Unfortunately, a weekend is not always a Saturday and Sunday. You can have three and four day weekends, depending on how holidays fall. I've always found it better to calculate the business days.
Build a calendar table with one column for the calendar data and other columns to show whatever your business needs in the way of temporal information. Do not try to calculate holidays in SQL -- Easter alone requires too much math and there are two of them (Orthodox and Catholic).
The Ordinal business day is a good trick. Number the days from whenever your calendar starts and repeat a number for a weekend or company holiday.
CREATE TABLE Calendar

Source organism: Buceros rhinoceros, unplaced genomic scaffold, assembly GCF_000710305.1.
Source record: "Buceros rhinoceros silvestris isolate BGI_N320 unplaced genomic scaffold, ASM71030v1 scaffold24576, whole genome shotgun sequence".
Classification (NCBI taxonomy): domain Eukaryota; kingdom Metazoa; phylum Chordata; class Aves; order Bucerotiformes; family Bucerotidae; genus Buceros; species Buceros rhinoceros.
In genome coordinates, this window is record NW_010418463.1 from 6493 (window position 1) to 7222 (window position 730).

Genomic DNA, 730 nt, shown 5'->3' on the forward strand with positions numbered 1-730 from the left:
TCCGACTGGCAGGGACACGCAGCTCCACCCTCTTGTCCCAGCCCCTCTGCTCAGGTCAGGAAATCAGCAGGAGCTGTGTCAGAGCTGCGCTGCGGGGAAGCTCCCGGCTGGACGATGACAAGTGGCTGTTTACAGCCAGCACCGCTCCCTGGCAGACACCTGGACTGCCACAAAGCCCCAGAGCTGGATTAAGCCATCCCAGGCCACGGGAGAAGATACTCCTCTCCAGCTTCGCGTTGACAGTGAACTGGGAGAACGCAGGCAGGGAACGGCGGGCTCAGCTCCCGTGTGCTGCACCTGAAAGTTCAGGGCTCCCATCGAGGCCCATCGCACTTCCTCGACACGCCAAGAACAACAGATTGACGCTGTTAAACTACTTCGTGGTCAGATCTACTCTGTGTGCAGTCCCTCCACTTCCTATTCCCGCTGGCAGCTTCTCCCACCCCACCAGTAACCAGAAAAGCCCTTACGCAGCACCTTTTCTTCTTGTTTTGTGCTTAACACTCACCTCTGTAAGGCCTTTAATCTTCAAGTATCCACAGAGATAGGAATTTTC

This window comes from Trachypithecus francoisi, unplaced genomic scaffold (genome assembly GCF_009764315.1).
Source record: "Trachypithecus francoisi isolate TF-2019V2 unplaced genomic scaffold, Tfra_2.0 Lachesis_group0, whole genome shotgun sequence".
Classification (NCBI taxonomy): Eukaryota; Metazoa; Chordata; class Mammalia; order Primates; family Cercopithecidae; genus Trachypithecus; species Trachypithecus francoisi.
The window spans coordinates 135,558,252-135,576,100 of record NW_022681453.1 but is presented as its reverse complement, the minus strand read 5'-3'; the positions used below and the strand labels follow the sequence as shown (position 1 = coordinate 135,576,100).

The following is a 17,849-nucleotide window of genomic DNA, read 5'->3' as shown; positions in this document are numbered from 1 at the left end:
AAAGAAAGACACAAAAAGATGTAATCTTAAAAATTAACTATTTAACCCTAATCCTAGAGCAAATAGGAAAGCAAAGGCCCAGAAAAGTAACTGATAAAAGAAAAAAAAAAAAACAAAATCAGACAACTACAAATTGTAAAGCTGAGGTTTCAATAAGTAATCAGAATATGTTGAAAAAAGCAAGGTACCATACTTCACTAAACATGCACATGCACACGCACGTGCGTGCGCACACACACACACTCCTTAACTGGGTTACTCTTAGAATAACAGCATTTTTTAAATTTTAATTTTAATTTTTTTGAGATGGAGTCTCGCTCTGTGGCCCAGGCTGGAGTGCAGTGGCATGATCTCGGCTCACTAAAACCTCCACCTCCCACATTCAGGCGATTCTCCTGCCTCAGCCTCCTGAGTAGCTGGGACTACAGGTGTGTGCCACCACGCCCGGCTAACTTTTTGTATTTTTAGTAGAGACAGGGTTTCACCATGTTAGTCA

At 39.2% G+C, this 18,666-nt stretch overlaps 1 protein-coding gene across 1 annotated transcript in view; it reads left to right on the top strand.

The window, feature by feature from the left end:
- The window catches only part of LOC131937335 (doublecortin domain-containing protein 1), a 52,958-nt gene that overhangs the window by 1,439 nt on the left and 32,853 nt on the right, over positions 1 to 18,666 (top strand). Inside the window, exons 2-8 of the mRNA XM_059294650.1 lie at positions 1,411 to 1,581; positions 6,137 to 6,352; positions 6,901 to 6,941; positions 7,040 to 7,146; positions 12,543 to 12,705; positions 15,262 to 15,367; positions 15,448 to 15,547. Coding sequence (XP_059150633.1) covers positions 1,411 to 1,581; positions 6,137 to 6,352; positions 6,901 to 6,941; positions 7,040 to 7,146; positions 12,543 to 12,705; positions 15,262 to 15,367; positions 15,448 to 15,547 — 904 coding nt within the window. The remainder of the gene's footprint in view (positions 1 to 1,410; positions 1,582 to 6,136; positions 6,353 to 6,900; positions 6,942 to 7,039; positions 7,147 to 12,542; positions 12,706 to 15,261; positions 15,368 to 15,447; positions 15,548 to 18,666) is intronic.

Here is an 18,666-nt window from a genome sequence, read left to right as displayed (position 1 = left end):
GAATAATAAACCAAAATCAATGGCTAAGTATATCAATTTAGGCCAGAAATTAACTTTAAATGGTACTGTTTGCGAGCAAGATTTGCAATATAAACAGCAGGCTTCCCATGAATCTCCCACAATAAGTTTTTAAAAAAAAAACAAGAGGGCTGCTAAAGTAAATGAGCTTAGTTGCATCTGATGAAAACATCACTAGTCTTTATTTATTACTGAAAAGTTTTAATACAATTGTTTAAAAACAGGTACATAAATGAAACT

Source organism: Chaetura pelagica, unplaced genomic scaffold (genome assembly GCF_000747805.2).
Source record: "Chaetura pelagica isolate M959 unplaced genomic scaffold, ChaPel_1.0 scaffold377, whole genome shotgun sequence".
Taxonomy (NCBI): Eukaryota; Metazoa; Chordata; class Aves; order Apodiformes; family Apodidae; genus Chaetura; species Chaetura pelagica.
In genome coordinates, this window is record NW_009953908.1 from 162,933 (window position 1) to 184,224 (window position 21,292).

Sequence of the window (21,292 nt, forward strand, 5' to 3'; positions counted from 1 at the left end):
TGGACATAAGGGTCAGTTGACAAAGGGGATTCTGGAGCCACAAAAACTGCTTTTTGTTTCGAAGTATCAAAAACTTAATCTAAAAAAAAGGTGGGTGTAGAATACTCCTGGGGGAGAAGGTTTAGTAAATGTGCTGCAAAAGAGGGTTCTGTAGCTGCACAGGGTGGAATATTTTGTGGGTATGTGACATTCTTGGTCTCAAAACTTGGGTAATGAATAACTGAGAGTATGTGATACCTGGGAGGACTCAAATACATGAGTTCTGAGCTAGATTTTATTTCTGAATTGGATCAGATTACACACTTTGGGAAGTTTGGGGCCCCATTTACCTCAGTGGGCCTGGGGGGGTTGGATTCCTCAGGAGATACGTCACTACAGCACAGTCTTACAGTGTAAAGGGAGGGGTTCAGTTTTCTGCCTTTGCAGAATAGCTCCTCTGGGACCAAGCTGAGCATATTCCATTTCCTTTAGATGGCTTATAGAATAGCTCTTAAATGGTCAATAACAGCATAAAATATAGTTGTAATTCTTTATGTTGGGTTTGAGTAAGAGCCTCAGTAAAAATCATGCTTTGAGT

(cal_date DATE NOT NULL PRIMARY KEY,
ordinal_business_nbr INTEGER NOT NULL,
INSERT INTO Calendar
VALUES ('2007-04-05', 42);
('2007-04-06', 43); -- Good Friday
('2007-04-08', 43); -- Easter Sunday
('2007-04-10', 45); -- Tuesday, back to work
To compute the business days from '2007-04-05', Thursday before Easter in 2007 to '2007-04-10', the next Tuesday:
SELECT (C2.ordinal_business_nbr - C1.ordinal_business_nbr -1) AS business_day_cnt
FROM Calendar AS C1, Calendar AS C2
WHERE C1.cal_date = '2007-04-05'
AND C2.cal_date = '2007-04-10';
This saves having to scan all of the rows within the range to get a sum. The -1 is to avoid counting the current day as one of the business days, but you might have a different rule in your company.